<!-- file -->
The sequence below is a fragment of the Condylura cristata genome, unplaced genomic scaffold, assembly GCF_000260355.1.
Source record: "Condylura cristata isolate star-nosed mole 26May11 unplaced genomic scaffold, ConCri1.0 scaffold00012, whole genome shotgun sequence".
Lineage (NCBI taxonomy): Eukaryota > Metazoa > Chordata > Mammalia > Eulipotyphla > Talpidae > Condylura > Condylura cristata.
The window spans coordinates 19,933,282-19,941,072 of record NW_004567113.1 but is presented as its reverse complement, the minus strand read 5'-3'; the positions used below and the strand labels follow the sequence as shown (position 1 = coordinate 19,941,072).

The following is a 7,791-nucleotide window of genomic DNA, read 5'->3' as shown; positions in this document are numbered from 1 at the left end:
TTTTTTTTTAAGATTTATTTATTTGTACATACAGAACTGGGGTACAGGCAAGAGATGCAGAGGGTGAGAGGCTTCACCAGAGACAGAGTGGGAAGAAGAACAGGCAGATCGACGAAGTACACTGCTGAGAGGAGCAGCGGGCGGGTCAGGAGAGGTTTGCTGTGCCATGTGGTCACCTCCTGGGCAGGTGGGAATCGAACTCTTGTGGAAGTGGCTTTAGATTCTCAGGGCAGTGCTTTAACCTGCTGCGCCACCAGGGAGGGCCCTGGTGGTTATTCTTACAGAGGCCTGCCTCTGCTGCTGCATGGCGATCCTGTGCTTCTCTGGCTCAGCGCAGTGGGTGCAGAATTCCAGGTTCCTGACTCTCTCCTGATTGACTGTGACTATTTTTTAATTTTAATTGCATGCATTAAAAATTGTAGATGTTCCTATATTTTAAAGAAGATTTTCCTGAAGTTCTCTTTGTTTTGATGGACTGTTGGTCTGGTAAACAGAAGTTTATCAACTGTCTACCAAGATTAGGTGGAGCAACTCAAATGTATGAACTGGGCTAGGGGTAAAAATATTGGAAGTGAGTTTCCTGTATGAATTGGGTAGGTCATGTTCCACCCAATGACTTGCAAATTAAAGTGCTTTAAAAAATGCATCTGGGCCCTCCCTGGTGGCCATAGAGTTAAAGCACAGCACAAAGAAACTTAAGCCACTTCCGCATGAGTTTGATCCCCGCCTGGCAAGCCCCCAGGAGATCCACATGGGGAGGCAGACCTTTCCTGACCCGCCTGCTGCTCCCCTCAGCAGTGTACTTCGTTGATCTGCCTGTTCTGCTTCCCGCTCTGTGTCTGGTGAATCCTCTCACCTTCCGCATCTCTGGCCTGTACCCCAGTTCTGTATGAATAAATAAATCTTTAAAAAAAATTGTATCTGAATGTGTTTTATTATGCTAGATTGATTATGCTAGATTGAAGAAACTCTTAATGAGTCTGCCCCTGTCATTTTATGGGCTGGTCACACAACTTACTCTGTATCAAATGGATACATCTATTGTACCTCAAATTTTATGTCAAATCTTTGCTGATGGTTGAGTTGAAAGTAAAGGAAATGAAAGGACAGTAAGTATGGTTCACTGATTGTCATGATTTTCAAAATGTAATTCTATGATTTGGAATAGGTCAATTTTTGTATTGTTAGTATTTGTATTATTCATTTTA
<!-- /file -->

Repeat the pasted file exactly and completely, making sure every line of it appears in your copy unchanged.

The sequence below is a fragment of the Condylura cristata genome, unplaced genomic scaffold, assembly GCF_000260355.1.
Source record: "Condylura cristata isolate star-nosed mole 26May11 unplaced genomic scaffold, ConCri1.0 scaffold00012, whole genome shotgun sequence".
Lineage (NCBI taxonomy): Eukaryota > Metazoa > Chordata > Mammalia > Eulipotyphla > Talpidae > Condylura > Condylura cristata.
The window spans coordinates 19,933,282-19,941,072 of record NW_004567113.1 but is presented as its reverse complement, the minus strand read 5'-3'; the positions used below and the strand labels follow the sequence as shown (position 1 = coordinate 19,941,072).

The following is a 7,791-nucleotide window of genomic DNA, read 5'->3' as shown; positions in this document are numbered from 1 at the left end:
TTTTTTTTTAAGATTTATTTATTTGTACATACAGAACTGGGGTACAGGCAAGAGATGCAGAGGGTGAGAGGCTTCACCAGAGACAGAGTGGGAAGAAGAACAGGCAGATCGACGAAGTACACTGCTGAGAGGAGCAGCGGGCGGGTCAGGAGAGGTTTGCTGTGCCATGTGGTCACCTCCTGGGCAGGTGGGAATCGAACTCTTGTGGAAGTGGCTTTAGATTCTCAGGGCAGTGCTTTAACCTGCTGCGCCACCAGGGAGGGCCCTGGTGGTTATTCTTACAGAGGCCTGCCTCTGCTGCTGCATGGCGATCCTGTGCTTCTCTGGCTCAGCGCAGTGGGTGCAGAATTCCAGGTTCCTGACTCTCTCCTGATTGACTGTGACTATTTTTTAATTTTAATTGCATGCATTAAAAATTGTAGATGTTCCTATATTTTAAAGAAGATTTTCCTGAAGTTCTCTTTGTTTTGATGGACTGTTGGTCTGGTAAACAGAAGTTTATCAACTGTCTACCAAGATTAGGTGGAGCAACTCAAATGTATGAACTGGGCTAGGGGTAAAAATATTGGAAGTGAGTTTCCTGTATGAATTGGGTAGGTCATGTTCCACCCAATGACTTGCAAATTAAAGTGCTTTAAAAAATGCATCTGGGCCCTCCCTGGTGGCCATAGAGTTAAAGCACAGCACAAAGAAACTTAAGCCACTTCCGCATGAGTTTGATCCCCGCCTGGCAAGCCCCCAGGAGATCCACATGGGGAGGCAGACCTTTCCTGACCCGCCTGCTGCTCCCCTCAGCAGTGTACTTCGTTGATCTGCCTGTTCTGCTTCCCGCTCTGTGTCTGGTGAATCCTCTCACCTTCCGCATCTCTGGCCTGTACCCCAGTTCTGTATGAATAAATAAATCTTTAAAAAAAATTGTATCTGAATGTGTTTTATTATGCTAGATTGATTATGCTAGATTGAAGAAACTCTTAATGAGTCTGCCCCTGTCATTTTATGGGCTGGTCACACAACTTACTCTGTATCAAATGGATACATCTATTGTACCTCAAATTTTATGTCAAATCTTTGCTGATGGTTGAGTTGAAAGTAAAGGAAATGAAAGGACAGTAAGTATGGTTCACTGATTGTCATGATTTTCAAAATGTAATTCTATGATTTGGAATAGGTCAATTTTTGTATTGTTAGTATTTGTATTATTCATTTTA